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800 pages add up to total look at economist

Sunday, February 6th, 2005

For celebrity economist John Kenneth Galbraith, monetary and fiscal policies cannot be reduced to numbers and equations.

Galbraith believes all economic decisions are enmeshed with messy politics and the best messy politics are of the liberal Democratic variety.

Of those on the other side of the political spectrum, Galbraith has them dismissed like this: "The modern conservative is engaged in one of man's oldest exercises in moral philosophy -- that is, the search for a superior moral justification for selfishness."

Such biting pronouncements are a biographer's dream. Still, writing a biography of a living person is daunting, especially when that person is turning 97, has held numerous important positions inside and outside government, written millions of words, sparked countless political and economic debates and accumulated supporters and detractors galore.

Galbraith was born during 1908 in a rural Canadian town. He found his way unexpectedly to the faculty of Harvard University in 1934.

Passionate about politics, hoping his economic theories could help reform-minded Democrats make the world a better place to live, the imposing Galbraith (6 feet 8 inches tall, with a mind that never stopped calculating) imposed himself onto the public consciousness through a torrent of written and spoken words.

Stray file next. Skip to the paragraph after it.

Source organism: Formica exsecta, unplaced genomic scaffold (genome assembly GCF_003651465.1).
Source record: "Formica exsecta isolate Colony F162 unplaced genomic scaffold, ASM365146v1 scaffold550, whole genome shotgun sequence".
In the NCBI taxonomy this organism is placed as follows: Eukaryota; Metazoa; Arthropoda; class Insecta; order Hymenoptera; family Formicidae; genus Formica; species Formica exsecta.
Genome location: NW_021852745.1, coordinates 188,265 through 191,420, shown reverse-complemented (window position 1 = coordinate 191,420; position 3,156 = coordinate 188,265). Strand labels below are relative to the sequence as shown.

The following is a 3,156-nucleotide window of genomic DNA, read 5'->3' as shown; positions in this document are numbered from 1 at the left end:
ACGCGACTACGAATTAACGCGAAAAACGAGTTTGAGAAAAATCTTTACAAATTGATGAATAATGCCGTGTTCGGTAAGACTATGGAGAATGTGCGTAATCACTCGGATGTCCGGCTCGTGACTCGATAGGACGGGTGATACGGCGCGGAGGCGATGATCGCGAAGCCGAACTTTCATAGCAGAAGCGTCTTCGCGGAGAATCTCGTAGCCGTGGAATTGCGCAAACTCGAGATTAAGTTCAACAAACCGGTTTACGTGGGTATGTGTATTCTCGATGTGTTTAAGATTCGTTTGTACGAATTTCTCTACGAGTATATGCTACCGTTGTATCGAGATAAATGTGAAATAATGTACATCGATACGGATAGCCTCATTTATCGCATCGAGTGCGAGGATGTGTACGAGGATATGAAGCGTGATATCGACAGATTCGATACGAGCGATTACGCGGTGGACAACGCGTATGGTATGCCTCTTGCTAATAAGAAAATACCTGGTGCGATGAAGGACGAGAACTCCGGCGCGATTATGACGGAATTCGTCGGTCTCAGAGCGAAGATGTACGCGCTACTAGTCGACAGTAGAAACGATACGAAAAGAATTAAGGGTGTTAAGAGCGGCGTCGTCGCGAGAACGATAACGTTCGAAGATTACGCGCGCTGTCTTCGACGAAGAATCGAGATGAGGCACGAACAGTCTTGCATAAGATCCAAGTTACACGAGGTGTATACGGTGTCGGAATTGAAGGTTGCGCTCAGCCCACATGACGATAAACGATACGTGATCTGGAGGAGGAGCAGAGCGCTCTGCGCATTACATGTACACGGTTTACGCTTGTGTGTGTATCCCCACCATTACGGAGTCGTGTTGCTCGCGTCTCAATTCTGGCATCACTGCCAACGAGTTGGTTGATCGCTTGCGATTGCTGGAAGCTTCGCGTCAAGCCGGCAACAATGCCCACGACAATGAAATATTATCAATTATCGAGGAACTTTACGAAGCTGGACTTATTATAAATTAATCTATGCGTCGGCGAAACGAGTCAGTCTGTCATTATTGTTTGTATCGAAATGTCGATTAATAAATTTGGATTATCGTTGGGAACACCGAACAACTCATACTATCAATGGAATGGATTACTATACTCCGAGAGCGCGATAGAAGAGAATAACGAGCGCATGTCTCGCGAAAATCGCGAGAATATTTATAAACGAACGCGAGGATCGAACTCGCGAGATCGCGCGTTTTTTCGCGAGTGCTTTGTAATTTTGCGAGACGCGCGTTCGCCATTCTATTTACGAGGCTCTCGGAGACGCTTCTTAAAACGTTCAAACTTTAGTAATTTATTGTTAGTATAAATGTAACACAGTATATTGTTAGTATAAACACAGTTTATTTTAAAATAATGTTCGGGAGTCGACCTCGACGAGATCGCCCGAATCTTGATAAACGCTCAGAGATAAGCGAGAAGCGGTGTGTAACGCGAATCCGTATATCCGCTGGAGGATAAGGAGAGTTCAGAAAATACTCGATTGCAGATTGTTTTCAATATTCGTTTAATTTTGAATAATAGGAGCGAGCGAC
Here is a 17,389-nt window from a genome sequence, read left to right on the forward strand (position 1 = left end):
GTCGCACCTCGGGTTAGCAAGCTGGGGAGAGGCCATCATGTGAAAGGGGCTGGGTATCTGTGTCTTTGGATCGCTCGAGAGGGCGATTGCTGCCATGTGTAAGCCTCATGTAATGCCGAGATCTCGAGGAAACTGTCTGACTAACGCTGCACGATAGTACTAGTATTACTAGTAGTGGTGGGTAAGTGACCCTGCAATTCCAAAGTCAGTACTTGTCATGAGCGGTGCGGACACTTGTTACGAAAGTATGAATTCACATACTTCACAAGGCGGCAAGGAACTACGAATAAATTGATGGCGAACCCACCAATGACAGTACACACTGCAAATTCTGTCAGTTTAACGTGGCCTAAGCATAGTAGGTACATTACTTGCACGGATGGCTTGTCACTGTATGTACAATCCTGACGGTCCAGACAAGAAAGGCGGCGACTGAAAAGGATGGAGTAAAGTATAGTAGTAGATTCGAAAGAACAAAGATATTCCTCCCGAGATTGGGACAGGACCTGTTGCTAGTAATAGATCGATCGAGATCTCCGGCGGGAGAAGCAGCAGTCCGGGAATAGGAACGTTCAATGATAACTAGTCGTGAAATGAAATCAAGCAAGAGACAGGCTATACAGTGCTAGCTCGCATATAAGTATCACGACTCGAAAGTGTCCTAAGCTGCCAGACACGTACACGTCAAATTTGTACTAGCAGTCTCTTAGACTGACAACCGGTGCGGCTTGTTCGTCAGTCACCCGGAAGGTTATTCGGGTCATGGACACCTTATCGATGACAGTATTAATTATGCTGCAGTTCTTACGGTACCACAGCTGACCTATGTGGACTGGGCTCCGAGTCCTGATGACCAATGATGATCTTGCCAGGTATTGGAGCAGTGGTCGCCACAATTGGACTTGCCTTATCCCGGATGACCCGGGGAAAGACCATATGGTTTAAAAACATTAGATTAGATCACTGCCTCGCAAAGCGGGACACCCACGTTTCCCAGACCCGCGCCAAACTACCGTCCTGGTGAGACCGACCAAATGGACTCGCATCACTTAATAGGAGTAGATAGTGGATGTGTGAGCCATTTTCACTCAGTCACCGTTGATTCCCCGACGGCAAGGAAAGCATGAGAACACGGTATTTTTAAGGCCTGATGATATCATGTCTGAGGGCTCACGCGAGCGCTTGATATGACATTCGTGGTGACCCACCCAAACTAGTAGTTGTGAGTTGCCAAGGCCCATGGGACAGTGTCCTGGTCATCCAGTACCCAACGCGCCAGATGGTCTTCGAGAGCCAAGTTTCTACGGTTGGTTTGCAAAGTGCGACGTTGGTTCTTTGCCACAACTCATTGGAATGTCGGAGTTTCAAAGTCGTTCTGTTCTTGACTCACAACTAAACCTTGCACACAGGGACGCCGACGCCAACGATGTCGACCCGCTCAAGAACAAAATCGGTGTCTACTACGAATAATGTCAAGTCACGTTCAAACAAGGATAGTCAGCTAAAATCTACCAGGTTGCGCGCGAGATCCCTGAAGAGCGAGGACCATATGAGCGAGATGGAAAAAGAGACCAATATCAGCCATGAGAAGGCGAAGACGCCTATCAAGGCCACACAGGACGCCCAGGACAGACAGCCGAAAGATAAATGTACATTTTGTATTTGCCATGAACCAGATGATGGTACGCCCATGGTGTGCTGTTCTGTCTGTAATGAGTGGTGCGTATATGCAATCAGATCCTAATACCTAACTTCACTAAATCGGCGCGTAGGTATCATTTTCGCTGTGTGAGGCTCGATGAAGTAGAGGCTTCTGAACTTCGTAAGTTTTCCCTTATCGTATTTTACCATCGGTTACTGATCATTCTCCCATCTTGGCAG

Credit biographer Richard Parker for tackling Galbraith's controversial, complicated life in print. Parker, an economist affiliated with Harvard, won Galbraith's cooperation.

The book is massive. It tops 800 pages, including more than 100 pages of small-type source notes that help readers evaluate how Parker knows what he says he knows.

There's nothing sensational here, in substance or in style.

Parker tells the saga in a mostly traditional chronological manner and is not a memorable wordsmith. But Galbraith is such a forceful person, one who engages in such significant issues and mingles with so many famous men and women that Parker need not be inventive to make his subject's life interesting.

In addition to lucidly explaining the economic theories of Galbraith and his opponents, Parker includes lively chapters about his subject's ambassadorship to India, influence on President John F. Kennedy, leadership in organizing dissent against U.S. involvement in Vietnam, genesis of bestselling books ("The Affluent Society," to mention one), his family life filled with joys and sorrows and much more.

At times, the narrative threatens to overwhelm you because Parker decides to include yet another explication of a Galbraith tome, yet another debate with an angry economist opponent, yet another journey to accept an award or present a speech. The biography is sometimes hard going because the detail is so abundant, the disagreements over economic policy so technical. But the intellectual rewards for continuing to read justify the effort.

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by Steve Weinberg
Milwaukee Journal Sentinel